faucets: read before you buy / Lose your mind
Don't you hate how dang many paper towel variants there are? Just give me one reasonably-priced, absorbent option please. Maybe in two possible sizes. Bonus points if it's been fabricated by fairly paid people and the process left a very small carbon footprint. Done. Moving on. Life is way too full to debate paper products. Or screws, or varieties of potting soil. Or: FAUCETS.
Good God, why are there so many faucets in the world, said every single home remodeler ever. You are right: many of them would be better off not existing, in our humble opinions. But take heart! We've narrowed them down for you! You'll have this done in a jiffy and can get back to your real life, we promise.
The Main Thing
Go with a reliable, established brand that plumbers in your geographic market know and local suppliers sell. When your faucet leaks in a year or 5 years or 10 years, you want it to be easily fixed so you can quickly get back to your real life. You don't want your plumber to compare your faucet to an exotic car. You want it compared to the one with all the JD Power awards. (Note that some retailers, like Pottery Barn, sell faucets that are in fact made by reliable manufacturers—just dig a little deeper to confirm it's a good make before you buy.)
Sure, but Just Tell Me Which One to Buy, Please
Ok, so what we just said doesn't really help, you're right. There are oodles of brands that are beautiful and reliable. If you have escaped putting the kids to bed and need to kill some time until they are definitely asleep, this site is a rabbit hole (ahem, fabulous resource) for reviews of the hundreds of faucet brands out there.
Or you can just use Kohler, Grohe, or Delta. That's what we do.
Note: we do not recommend the cheapest faucets. You touch your faucets multiple times every day; you will notice a higher quality function and line. This is our general advice for door handles too. Don't skimp on the things you touch and use all the time. There are places you can tighten the belt, we promise. But that's another post.
So here you go. Our favorites! And only SIX—so reasonable! They all come in a variety of finishes (click on the links in the names to explore) and a variety of styles (single handle, double handle, wall-mount, bar height, pot fillers, etc.). Each one is pretty to look at and great to operate. (You're welcome.)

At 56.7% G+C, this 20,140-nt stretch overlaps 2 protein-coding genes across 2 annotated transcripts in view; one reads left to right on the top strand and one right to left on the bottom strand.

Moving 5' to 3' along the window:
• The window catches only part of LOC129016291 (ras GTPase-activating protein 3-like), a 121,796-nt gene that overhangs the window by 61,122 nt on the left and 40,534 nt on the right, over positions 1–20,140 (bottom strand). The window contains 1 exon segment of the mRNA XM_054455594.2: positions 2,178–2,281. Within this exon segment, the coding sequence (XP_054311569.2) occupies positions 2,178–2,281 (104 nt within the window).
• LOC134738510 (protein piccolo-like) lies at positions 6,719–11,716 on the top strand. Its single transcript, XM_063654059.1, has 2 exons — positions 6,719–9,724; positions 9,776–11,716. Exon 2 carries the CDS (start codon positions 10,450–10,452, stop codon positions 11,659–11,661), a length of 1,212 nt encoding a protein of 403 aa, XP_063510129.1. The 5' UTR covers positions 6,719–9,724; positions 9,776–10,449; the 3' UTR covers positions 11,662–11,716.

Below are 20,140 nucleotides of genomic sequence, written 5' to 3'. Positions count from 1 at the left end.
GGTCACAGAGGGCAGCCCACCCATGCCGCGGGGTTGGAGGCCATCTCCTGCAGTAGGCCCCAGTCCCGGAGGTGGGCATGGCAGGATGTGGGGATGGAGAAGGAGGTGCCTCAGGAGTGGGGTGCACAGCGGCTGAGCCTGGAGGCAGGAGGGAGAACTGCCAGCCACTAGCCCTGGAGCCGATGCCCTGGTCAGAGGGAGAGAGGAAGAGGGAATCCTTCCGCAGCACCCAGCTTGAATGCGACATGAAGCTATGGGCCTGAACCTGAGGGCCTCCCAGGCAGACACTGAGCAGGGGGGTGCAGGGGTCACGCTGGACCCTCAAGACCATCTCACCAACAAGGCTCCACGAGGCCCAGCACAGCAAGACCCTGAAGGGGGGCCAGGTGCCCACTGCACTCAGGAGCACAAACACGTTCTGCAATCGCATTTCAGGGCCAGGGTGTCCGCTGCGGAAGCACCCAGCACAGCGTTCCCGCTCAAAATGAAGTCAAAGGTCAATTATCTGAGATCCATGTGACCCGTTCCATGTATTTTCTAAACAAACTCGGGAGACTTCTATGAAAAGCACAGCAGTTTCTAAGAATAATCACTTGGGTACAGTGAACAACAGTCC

Got it. Now What Finish?
Well, that all depends on the context and the look and feel you're going for, of course. For which a designer will help! But since you asked...
- POLISHED. I know. You were thinking brushed. Everyone in the Midwest seems to think brushed. This is because it feels like the easy, safe answer. You're not wrong about that, but as such, brushed finishes are overused by builders eager to please a wide variety of potential buyers. Thus, it reads the opposite of custom: safe, blah, cheap. Beyond that, it is brushed - which is to say, dull. A polished finish gives contrast and interest, livening up neutral palettes and standing up to vibrant ones. We promise: polished is better. (Except in a kitchen, where we can get behind stainless. Every rule has an exception.)
- CHROME. When in doubt, choose chrome. It's safe, classic, easy to find, and affordable.
- NICKEL. Nickel is lovely. It has a yellow undertone, so it is warmer than chrome. Unfortunately, it is not available in every line and is often more expensive than chrome.
- BLACK AND BRASS. They're trendy, but hey, trends can be fun. Brass and black (or other finishes that read as black: so oil-rubbed bronze counts) can work because they can offer the contrast we were talking about above that a polished finish lends, and the warmth of nickel. Brass and black are bold choices (you're a bold person! go you!), so don't leave them lonely: rich elements like a wood countertop or a wallpaper or backsplash that is high contrast/colorful/geometric, will help give black and brass finishes context.
One last tip, gratis: mixing metals
Now that you've chosen a faucet, you can build off it and choose your light fixtures, mirror frame and drawer pulls! (Yes! You can!) And when you do, please know that we are officially assuring you that Metals Can Be Mixed! (Yes! They can!)
If you do it right. Some tips:
- Sticking to just two different finishes in one space is a good rule of thumb.
- Think about balance. Often at SYI, we do all polished chrome plumbing fixtures, with another finish (black or brass) on the pulls and/or decorative lighting. Don't do all the finishes at the vanity in one finish and the shower in another; instead, spread them throughout, so brass up high (like around your mirror) is talking to brass down low (on your drawer pulls), and chrome at the sink is talking to chrome in the shower. Often just one little element of a different metal is enough.
- As with all design and art (and life, we suppose), you can actually break all the rules. Like Picasso. But he was a Genius, and he knew it. So, God Speed and either way, be sure to share pictures with us.